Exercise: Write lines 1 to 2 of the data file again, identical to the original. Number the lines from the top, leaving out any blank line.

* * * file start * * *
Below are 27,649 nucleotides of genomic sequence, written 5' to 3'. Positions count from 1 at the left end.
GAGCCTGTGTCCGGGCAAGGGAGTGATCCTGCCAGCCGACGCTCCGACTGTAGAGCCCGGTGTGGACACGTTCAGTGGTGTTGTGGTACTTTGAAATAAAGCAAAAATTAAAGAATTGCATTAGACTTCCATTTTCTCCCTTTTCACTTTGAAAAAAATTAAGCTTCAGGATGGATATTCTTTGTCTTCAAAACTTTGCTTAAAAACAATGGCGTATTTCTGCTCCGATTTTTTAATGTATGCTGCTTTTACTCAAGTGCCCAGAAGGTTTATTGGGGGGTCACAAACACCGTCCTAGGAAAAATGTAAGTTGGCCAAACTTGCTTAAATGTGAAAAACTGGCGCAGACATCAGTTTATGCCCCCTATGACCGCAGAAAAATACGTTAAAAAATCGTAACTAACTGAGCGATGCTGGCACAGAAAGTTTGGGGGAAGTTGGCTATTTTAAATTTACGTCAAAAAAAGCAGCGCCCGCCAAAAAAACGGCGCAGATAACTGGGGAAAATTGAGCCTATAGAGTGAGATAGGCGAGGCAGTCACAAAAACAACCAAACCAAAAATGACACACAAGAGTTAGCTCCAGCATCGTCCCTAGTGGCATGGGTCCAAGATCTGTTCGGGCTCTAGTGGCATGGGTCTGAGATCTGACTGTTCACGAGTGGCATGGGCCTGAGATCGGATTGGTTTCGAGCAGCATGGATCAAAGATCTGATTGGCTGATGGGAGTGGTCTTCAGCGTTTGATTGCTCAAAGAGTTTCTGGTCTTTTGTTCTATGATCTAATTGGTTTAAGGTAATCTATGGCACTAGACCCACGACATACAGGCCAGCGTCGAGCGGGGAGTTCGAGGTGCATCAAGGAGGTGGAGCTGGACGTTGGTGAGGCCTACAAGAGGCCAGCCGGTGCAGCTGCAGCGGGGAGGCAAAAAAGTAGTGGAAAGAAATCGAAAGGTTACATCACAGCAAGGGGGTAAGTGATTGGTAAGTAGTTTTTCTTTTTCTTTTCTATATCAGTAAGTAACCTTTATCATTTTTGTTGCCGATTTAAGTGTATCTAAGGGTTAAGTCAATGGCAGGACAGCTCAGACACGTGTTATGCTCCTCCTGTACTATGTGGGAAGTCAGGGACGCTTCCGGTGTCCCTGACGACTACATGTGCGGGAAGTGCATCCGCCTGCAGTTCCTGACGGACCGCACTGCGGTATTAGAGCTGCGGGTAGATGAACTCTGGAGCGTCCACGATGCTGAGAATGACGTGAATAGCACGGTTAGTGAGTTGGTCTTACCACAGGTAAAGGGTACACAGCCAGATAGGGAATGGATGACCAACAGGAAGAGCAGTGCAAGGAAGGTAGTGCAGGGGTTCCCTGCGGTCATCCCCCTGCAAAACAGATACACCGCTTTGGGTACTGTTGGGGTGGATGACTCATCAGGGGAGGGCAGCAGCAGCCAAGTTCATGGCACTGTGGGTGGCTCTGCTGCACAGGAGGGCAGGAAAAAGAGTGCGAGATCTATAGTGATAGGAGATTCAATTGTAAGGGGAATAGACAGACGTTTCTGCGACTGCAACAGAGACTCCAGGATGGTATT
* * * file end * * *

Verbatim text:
Below are 27,649 nucleotides of genomic sequence, written 5' to 3'. Positions count from 1 at the left end.
GAGCCTGTGTCCGGGCAAGGGAGTGATCCTGCCAGCCGACGCTCCGACTGTAGAGCCCGGTGTGGACACGTTCAGTGGTGTTGTGGTACTTTGAAATAAAGCAAAAATTAAAGAATTGCATTAGACTTCCATTTTCTCCCTTTTCACTTTGAAAAAAATTAAGCTTCAGGATGGATATTCTTTGTCTTCAAAACTTTGCTTAAAAACAATGGCGTATTTCTGCTCCGATTTTTTAATGTATGCTGCTTTTACTCAAGTGCCCAGAAGGTTTATTGGGGGGTCACAAACACCGTCCTAGGAAAAATGTAAGTTGGCCAAACTTGCTTAAATGTGAAAAACTGGCGCAGACATCAGTTTATGCCCCCTATGACCGCAGAAAAATACGTTAAAAAATCGTAACTAACTGAGCGATGCTGGCACAGAAAGTTTGGGGGAAGTTGGCTATTTTAAATTTACGTCAAAAAAAGCAGCGCCCGCCAAAAAAACGGCGCAGATAACTGGGGAAAATTGAGCCTATAGAGTGAGATAGGCGAGGCAGTCACAAAAACAACCAAACCAAAAATGACACACAAGAGTTAGCTCCAGCATCGTCCCTAGTGGCATGGGTCCAAGATCTGTTCGGGCTCTAGTGGCATGGGTCTGAGATCTGACTGTTCACGAGTGGCATGGGCCTGAGATCGGATTGGTTTCGAGCAGCATGGATCAAAGATCTGATTGGCTGATGGGAGTGGTCTTCAGCGTTTGATTGCTCAAAGAGTTTCTGGTCTTTTGTTCTATGATCTAATTGGTTTAAGGTAATCTATGGCACTAGACCCACGACATACAGGCCAGCGTCGAGCGGGGAGTTCGAGGTGCATCAAGGAGGTGGAGCTGGACGTTGGTGAGGCCTACAAGAGGCCAGCCGGTGCAGCTGCAGCGGGGAGGCAAAAAAGTAGTGGAAAGAAATCGAAAGGTTACATCACAGCAAGGGGGTAAGTGATTGGTAAGTAGTTTTTCTTTTTCTTTTCTATATCAGTAAGTAACCTTTATCATTTTTGTTGCCGATTTAAGTGTATCTAAGGGTTAAGTCAATGGCAGGACAGCTCAGACACGTGTTATGCTCCTCCTGTACTATGTGGGAAGTCAGGGACGCTTCCGGTGTCCCTGACGACTACATGTGCGGGAAGTGCATCCGCCTGCAGTTCCTGACGGACCGCACTGCGGTATTAGAGCTGCGGGTAGATGAACTCTGGAGCGTCCACGATGCTGAGAATGACGTGAATAGCACGGTTAGTGAGTTGGTCTTACCACAGGTAAAGGGTACACAGCCAGATAGGGAATGGATGACCAACAGGAAGAGCAGTGCAAGGAAGGTAGTGCAGGGGTTCCCTGCGGTCATCCCCCTGCAAAACAGATACACCGCTTTGGGTACTGTTGGGGTGGATGACTCATCAGGGGAGGGCAGCAGCAGCCAAGTTCATGGCACTGTGGGTGGCTCTGCTGCACAGGAGGGCAGGAAAAAGAGTGCGAGATCTATAGTGATAGGAGATTCAATTGTAAGGGGAATAGACAGACGTTTCTGCGACTGCAACAGAGACTCCAGGATGGTATT